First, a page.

Yesterday, worked from home. Good thing, as I had an upset stomach spewing out...stuff. Bleh.

*need to lose 29 pounds* -->high school weight {HEADDESK} But I love my food...oh well.

Today...lunched with Migs at Oody's for the first time. And we are both extremely chatty, haha.

Danny's class on Thursday, so will be in AdMU again. Will be processing GA stuff by then, too. Blissful Belly for lunch, methinks.

FridayWednesday, because 'twas awkward enough and R said 'twas best--last day in PETA Asia Pacific :( Aw. Time to move on. But I'm hoping the friends I gained will be friends for life.

Monday, June 19, 2006

humdrum matters

How come the people you love most can also be the people you abhor most? Perhaps because they are so deeply ingrained into our feelings, our unconsciousness, because we've placed our TRUST in them. And trust is always a tricky, fragile thing.


Watched the movie "Take the Lead" and "Munich" (finally!) several weeks ago.

On the topic of Munich
Personally, if comparing Munich to the Da Vinci Code, Munich deserves a higher censoring. Seriously. So the Da Vinci Code is all about the Magdalene theory, putting into doubt Christ's divinity. But wasn't he human and divine? Would the proposal of the Magdalene theory thus bring his humanity and divinity into sharper contrast and yet into deeper communion with humanity--we, who are so Other from Him?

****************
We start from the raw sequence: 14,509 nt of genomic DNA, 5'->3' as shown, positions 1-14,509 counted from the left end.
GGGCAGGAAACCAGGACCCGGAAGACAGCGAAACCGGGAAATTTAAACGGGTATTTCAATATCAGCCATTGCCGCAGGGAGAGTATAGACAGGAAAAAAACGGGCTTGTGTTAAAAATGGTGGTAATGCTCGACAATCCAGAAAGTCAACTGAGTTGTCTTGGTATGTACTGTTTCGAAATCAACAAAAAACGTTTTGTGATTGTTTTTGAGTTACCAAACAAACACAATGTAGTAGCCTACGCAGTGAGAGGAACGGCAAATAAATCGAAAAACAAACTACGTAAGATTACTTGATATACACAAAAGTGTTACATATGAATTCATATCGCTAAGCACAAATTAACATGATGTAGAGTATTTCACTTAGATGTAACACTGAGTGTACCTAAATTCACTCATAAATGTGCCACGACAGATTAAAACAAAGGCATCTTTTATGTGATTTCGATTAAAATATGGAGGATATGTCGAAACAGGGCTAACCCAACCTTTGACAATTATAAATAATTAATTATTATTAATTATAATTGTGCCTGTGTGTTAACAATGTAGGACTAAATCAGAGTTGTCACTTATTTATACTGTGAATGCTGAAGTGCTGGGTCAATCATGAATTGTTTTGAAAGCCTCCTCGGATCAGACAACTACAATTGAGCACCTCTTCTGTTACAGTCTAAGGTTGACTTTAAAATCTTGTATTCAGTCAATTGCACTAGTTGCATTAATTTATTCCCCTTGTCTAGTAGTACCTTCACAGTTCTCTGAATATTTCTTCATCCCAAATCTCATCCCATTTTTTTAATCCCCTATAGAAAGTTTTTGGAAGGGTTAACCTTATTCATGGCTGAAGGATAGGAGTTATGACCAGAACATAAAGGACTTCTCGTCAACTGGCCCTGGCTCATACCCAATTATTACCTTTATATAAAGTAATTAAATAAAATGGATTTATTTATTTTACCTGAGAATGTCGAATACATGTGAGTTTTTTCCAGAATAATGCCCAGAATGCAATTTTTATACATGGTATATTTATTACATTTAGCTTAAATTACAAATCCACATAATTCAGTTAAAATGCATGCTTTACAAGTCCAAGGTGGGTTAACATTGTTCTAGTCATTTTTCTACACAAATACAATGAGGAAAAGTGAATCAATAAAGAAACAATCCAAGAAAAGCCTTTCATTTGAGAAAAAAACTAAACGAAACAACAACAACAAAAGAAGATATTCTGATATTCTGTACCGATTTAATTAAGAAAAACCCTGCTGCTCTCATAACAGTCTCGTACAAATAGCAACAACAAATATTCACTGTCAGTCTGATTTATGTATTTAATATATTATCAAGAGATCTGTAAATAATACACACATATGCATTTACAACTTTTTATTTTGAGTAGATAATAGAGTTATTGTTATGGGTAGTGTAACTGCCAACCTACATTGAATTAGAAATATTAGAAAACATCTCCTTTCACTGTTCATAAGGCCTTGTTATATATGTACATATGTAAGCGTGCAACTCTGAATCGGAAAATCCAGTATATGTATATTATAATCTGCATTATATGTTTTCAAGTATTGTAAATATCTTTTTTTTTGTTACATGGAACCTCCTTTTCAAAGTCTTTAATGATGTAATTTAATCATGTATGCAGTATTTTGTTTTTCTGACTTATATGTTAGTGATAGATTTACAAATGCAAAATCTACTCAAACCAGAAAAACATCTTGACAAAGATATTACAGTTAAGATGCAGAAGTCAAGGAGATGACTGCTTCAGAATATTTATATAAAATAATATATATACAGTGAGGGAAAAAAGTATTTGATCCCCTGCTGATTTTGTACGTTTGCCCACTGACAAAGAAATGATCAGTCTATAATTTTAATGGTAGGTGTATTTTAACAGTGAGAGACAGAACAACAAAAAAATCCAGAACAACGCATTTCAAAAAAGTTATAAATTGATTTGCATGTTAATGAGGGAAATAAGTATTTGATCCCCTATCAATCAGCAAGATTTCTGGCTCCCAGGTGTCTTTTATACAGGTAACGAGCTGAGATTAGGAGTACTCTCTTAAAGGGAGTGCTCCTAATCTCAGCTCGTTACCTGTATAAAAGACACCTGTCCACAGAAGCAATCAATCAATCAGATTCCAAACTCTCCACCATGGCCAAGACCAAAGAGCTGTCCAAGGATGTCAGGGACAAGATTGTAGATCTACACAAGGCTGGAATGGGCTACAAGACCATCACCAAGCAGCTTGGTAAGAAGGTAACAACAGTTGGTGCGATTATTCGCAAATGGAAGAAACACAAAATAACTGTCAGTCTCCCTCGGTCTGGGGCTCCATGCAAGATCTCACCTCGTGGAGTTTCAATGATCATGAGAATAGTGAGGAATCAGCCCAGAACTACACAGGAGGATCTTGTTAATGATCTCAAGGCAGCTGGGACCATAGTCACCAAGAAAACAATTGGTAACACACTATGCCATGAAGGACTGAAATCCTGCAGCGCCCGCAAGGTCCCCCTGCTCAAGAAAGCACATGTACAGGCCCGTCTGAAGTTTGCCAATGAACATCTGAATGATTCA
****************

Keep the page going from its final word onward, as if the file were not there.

Munich, on the other hand, deals with the Jewish take on Black September (no surprise, it being directed by Spielberg, an enth-generation Jew, himself). It is a bloody, vengeful and righteous film, but still beautiful. Rightly so--and for which it was vigorously protested to for a while by Jewish extremists, I believe. But this movie had a lot of violence, and extremist beliefs.

But perhaps both the Da Vinci Code and Munich had extremist beliefs to a certain point. However, I mainly believe it is more on a more openness to ideas than anything else. But as with all things, such "radical ideas" can be taken to the extreme. Hence the PG-13s and R-18s. But really: an R-18 for Da Vinci Code? That's like saying you don't trust kids nowadays to think for themselves. It's bad enough that our education system is declining (which I believe has to be a prime platform of any political candidate, and MUST be acted on); now we can't even give our kids a chance? Pfft.

And on the topic of Take the Lead